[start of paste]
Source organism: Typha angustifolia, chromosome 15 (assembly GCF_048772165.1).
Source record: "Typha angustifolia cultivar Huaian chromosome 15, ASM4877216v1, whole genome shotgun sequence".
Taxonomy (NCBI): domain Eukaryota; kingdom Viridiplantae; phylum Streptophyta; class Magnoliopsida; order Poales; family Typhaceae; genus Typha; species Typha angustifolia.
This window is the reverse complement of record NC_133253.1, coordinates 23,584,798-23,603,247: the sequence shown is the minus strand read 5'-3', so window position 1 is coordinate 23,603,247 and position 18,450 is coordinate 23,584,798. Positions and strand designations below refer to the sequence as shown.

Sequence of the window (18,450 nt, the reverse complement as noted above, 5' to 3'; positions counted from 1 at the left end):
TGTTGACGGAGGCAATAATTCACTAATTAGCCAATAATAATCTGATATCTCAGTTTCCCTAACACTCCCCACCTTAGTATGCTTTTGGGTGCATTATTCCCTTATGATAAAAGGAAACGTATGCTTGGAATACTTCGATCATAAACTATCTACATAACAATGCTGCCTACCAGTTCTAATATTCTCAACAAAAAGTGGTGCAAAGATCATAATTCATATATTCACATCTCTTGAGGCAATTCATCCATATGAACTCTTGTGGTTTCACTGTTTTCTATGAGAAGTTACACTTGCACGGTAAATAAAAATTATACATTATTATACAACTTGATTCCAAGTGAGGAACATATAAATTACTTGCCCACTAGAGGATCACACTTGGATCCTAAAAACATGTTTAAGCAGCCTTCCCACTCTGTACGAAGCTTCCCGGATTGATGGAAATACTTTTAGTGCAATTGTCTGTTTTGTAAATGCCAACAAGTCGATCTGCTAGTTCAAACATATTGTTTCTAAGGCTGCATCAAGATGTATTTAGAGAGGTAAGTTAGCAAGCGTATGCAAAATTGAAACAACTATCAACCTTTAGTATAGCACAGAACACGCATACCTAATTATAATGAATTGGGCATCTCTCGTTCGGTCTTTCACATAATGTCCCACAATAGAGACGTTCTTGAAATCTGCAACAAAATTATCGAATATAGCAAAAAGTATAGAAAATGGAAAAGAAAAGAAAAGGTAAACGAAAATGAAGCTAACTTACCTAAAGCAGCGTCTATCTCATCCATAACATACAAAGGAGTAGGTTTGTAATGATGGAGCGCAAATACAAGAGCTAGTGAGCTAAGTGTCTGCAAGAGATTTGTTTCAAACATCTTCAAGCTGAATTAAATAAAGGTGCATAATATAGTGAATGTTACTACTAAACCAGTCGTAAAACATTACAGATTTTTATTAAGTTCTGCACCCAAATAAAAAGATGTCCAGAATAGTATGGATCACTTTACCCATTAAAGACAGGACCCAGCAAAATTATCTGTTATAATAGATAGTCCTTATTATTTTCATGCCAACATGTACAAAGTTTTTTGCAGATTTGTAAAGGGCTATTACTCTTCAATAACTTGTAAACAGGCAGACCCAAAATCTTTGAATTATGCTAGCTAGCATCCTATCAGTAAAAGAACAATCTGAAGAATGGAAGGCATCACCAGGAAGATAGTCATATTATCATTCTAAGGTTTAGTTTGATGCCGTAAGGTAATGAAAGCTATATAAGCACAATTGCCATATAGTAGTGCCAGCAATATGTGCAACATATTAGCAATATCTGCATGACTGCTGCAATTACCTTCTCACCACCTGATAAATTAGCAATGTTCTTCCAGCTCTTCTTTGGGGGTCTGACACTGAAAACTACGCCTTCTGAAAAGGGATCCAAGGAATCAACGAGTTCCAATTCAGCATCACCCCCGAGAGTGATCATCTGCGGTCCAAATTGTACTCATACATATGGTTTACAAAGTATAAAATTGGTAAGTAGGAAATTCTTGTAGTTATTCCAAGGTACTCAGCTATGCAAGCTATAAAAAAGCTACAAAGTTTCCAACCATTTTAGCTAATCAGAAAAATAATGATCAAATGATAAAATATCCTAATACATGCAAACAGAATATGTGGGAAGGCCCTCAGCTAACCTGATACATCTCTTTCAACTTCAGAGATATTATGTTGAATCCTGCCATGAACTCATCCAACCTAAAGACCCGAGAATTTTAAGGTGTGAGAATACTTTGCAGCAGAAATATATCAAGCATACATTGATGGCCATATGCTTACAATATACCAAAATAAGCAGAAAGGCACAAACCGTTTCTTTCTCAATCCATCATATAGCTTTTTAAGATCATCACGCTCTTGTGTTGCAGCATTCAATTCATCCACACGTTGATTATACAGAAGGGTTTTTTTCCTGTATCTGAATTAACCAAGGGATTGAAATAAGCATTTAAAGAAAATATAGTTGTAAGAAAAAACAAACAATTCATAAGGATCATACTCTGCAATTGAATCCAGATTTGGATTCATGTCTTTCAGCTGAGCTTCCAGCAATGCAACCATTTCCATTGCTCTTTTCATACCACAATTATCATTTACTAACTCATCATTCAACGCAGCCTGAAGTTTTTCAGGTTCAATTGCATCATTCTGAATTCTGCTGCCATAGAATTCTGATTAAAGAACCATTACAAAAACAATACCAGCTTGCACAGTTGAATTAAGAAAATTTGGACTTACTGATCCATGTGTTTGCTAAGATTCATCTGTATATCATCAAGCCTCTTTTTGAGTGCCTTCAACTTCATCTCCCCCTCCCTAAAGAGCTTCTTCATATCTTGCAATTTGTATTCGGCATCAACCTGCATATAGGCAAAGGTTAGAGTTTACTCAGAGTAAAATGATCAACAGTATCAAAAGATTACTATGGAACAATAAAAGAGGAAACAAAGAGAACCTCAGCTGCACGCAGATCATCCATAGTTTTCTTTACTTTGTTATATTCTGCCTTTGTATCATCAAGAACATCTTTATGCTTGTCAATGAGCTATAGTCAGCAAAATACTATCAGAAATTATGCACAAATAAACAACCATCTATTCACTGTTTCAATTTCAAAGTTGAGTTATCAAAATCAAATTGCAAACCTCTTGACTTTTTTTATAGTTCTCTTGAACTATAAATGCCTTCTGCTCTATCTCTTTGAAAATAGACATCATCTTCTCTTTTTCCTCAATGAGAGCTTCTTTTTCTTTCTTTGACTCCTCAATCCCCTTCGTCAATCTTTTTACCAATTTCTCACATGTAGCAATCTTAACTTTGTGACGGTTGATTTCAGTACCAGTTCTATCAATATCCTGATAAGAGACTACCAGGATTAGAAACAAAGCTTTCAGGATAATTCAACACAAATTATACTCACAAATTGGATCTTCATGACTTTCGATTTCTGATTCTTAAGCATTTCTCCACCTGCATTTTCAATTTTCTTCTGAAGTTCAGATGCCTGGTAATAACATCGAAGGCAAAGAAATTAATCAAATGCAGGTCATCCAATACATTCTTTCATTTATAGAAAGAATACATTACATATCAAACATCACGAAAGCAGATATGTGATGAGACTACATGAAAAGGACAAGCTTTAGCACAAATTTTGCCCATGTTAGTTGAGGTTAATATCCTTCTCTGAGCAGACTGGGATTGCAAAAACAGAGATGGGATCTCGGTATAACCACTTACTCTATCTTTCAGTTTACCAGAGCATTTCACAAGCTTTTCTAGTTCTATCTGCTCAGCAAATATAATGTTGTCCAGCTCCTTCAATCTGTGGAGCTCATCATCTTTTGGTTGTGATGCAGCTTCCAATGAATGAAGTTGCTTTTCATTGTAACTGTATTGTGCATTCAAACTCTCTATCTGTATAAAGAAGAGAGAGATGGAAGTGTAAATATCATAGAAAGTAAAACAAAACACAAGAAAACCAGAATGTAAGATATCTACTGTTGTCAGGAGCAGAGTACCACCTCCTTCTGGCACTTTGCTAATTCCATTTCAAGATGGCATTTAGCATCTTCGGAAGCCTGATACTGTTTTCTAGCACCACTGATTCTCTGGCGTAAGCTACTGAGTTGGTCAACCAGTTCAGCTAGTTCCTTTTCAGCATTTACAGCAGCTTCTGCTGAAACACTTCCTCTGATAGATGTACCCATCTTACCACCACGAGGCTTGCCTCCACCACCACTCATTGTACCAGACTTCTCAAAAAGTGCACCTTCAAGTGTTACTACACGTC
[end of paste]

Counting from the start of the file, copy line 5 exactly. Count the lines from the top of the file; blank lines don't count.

Sequence of the window (18,450 nt, the reverse complement as noted above, 5' to 3'; positions counted from 1 at the left end):